Between March 30th and April 27th the BBC News website produced reports on all but one of the Friday ‘protests’ staged along the border between Israel and the Gaza Strip by the organisers of the ‘Great Return March’.
April 20th: no reporting
The weekly rioting was renewed on Friday May 4th and once again it included attempts to cause fires on Israeli farm land adjacent to the border. The use of incendiary kites for that purpose has been seen since the third week of the publicity stunt organised by Hamas and other terror groups but BBC News website audiences have seen no reporting whatsoever on that topic. In contrast, readers of the New York Times were informed that:
“Gaza’s flaming-kite squadrons had worked for days to prepare for Friday’s protest along the border with Israel, building hundreds of flimsy-framed sails with tails meant to carry crude incendiary devices, like rags soaked in gasoline.
Their battle plan was to fly them in swarms into Israel with the aim of igniting the dry fields of the rural communities on the other side of the border fence. They were counting on help from a heavy heat wave to fan the fires. […]
“The wind is still against us,” Ismail al-Qrinawi, 41, said about 4 p.m. at a protest site near Bureij, about halfway along the 25-mile eastern border of the Gaza Strip. “We are waiting for it to pick up so we can fly tens of kites and burn their crops,” he added, as masked men waited nearby with a couple of kites and gasoline. […]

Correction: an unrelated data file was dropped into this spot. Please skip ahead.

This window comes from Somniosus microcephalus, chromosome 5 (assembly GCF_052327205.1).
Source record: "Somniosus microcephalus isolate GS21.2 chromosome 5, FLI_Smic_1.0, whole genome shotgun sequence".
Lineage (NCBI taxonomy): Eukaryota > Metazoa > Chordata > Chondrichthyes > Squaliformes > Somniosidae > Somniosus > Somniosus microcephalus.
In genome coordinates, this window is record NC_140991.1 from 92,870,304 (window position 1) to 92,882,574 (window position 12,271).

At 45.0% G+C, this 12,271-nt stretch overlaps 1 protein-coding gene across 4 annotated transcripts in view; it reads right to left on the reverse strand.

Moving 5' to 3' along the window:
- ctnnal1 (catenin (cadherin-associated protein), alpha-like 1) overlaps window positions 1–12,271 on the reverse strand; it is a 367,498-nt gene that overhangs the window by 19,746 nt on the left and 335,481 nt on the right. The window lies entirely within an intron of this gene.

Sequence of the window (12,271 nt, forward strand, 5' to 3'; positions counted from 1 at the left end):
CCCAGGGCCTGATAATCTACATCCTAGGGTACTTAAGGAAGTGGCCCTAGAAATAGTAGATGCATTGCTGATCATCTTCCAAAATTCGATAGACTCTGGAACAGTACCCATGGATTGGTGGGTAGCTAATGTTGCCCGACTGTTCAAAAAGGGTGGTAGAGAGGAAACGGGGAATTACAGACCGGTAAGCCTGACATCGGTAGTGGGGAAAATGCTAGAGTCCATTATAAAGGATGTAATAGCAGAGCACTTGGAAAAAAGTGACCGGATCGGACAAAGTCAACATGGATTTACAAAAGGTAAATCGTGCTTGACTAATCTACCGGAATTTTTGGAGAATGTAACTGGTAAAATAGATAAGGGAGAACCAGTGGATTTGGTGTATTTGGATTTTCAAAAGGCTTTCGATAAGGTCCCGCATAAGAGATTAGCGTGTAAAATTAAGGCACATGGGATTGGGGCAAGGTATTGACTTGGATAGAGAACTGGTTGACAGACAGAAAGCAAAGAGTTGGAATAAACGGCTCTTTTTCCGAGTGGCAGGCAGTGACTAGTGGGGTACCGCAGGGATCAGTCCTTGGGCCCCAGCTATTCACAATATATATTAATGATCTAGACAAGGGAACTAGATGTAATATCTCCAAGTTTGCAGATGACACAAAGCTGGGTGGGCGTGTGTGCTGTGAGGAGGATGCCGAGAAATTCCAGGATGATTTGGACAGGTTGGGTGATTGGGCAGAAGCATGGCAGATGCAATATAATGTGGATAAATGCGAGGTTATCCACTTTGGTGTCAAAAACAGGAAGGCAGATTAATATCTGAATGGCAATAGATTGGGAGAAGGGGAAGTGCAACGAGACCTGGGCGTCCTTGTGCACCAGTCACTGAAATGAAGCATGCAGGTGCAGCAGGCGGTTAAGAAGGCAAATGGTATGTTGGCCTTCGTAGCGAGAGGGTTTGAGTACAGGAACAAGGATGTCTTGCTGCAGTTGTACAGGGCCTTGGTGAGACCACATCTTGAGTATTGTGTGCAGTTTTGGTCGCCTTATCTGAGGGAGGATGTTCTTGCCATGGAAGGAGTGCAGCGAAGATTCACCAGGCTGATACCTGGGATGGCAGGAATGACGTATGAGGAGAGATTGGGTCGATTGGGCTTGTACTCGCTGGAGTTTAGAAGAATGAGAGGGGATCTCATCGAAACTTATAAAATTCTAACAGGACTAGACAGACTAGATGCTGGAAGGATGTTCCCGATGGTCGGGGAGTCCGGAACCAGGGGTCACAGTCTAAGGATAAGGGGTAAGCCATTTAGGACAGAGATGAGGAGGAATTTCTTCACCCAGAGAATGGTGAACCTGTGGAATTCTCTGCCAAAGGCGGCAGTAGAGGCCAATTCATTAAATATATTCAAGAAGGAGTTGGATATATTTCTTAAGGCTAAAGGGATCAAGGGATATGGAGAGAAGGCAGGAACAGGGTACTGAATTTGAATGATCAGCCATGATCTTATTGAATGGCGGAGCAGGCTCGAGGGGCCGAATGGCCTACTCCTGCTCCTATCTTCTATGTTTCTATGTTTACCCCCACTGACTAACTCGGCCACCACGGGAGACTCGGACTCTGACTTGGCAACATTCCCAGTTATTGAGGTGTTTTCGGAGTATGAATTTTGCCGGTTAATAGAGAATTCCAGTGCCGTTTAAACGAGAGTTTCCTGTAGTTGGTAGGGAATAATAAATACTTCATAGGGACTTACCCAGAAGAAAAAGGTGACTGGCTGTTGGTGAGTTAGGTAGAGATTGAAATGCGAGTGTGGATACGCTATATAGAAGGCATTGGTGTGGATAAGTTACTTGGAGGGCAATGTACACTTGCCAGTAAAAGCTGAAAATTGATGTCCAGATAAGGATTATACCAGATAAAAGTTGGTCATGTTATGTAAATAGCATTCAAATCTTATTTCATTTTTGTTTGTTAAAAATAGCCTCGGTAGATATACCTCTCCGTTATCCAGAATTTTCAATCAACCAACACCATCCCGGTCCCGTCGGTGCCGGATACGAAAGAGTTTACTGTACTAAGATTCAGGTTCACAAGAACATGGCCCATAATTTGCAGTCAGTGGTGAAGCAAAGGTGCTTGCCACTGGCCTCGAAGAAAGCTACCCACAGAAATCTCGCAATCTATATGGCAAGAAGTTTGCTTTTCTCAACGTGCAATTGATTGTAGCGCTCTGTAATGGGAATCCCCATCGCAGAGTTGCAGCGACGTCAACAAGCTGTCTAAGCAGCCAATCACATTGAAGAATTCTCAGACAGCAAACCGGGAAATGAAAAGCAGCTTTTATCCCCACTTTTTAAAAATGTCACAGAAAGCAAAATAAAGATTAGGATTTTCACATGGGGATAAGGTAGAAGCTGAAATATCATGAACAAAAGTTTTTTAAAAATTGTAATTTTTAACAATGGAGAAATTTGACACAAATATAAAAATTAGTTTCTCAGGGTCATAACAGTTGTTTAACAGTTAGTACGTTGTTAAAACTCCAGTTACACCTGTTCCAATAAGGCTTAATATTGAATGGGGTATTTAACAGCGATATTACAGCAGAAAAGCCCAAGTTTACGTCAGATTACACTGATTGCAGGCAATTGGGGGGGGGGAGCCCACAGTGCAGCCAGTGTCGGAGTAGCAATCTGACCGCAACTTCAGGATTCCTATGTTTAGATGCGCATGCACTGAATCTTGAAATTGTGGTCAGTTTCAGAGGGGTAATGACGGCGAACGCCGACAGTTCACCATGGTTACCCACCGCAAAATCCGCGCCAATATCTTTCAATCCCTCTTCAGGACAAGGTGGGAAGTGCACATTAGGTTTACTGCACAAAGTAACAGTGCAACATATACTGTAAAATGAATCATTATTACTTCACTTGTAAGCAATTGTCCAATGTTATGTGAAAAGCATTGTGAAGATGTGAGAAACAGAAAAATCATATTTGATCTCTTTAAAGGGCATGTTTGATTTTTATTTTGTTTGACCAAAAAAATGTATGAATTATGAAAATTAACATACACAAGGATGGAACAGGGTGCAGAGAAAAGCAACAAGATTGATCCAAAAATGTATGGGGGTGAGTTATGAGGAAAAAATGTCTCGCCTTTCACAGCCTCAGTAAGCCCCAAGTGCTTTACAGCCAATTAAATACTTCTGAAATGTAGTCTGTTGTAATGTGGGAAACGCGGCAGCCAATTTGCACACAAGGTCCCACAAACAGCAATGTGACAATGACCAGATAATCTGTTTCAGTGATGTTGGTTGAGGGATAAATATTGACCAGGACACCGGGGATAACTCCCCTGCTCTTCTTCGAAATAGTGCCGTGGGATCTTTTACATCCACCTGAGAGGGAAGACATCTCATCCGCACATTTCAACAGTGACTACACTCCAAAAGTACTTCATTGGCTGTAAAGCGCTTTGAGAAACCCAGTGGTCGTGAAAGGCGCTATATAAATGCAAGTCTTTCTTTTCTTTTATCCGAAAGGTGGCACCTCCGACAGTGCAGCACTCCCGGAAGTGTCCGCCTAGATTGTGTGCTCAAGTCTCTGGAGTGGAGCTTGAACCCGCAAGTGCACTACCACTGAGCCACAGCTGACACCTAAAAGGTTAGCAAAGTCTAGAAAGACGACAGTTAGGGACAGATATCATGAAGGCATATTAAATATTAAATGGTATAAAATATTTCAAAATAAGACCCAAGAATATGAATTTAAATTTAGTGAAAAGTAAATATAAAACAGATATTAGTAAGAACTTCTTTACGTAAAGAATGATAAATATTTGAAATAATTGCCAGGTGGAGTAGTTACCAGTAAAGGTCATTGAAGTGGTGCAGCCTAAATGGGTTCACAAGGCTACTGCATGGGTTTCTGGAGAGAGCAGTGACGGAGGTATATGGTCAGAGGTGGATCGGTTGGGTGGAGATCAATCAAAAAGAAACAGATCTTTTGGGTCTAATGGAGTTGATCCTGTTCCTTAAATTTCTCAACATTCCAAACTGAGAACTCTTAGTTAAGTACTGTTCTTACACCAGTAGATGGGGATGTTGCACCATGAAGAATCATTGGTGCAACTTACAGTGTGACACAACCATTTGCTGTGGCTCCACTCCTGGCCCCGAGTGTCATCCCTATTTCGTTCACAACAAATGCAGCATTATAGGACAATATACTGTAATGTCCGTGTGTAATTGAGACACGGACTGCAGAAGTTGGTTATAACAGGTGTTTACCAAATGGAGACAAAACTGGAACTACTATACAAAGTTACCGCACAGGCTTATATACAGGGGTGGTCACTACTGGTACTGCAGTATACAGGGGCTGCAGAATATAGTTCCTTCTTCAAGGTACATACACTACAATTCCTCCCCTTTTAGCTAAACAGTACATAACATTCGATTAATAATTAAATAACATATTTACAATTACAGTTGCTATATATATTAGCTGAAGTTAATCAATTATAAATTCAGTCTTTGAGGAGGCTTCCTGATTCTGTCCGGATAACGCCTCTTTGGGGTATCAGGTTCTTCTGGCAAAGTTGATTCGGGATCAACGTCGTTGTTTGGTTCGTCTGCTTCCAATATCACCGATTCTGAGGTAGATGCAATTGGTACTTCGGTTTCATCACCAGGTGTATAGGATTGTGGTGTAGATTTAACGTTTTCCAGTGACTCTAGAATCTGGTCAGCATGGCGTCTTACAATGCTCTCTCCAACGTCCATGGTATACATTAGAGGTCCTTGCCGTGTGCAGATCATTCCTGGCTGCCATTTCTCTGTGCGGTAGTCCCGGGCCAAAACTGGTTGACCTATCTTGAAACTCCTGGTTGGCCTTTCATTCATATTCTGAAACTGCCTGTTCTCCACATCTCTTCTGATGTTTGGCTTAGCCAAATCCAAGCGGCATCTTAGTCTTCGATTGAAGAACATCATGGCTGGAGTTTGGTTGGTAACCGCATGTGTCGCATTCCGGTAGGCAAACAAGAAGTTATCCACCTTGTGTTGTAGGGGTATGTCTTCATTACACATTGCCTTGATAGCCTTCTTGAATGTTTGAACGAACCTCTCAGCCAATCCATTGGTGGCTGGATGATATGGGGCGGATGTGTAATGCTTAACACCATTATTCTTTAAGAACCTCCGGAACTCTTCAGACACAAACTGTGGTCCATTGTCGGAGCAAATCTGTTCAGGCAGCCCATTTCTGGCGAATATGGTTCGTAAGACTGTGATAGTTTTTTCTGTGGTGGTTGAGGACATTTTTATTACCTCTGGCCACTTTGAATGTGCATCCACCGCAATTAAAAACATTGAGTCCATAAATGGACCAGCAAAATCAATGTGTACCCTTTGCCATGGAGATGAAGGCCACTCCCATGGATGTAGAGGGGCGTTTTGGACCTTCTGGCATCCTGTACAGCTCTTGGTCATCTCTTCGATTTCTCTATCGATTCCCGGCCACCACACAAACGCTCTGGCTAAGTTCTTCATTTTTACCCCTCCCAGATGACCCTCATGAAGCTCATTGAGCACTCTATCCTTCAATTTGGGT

Nearly 400 acres of wheat ready for harvesting went up in flames, according to Gadi Yarkoni, head of the Eshkol Regional Council, which represents many Israeli communities along the border with Gaza. The damage was worth nearly half a million dollars, for which the farmers will get compensation from the state.”
“Yesterday, Friday, May 4, 2018, the riots escalated as Palestinian rioters vandalized and set ablaze the pipes that carry fuel and gas, as well as several of the crossings where humanitarian aid from the State of Israel and the international community passes into the Gaza Strip in order to improve the wellbeing of Gaza residents. The rioters burned offices, buildings, and gas tanks, and damaged fences and gate.”
As noted at the Times of Israel:
“The damage caused Friday will very likely cause delays and difficulties in the transfer of goods into Gaza, not to mention the supply of desperately needed fuel, and exacerbate the already difficult humanitarian situation.”
However, the only mention of that incident on the BBC News website came in the form of twenty-two words in a report on another topic that was published the following day:
“On Saturday, Israel accused Hamas of setting fire to gas supplies and damaging crossing points where humanitarian supplies are brought into Gaza.” [emphasis added]
Kerem Shalom is the sole crossing point for commercial goods into the Gaza Strip and some 2,370 trucks pass through it weekly carrying supplies that include building materials, food, agricultural produce and medical supplies. In addition, some 607 thousand litres of petrol, 3,200 litres of solar and 1,500 tons of gas are usually piped weekly into the Gaza Strip through that now damaged infrastructure.
While BBC audiences are regularly – and often falsely – led to believe that counter-terrorism measures employed by Israel are the prime factor influencing the humanitarian situation in the Gaza Strip, significantly this latest example of Palestinians sabotaging their own supply routes only got a cursory mention from the BBC.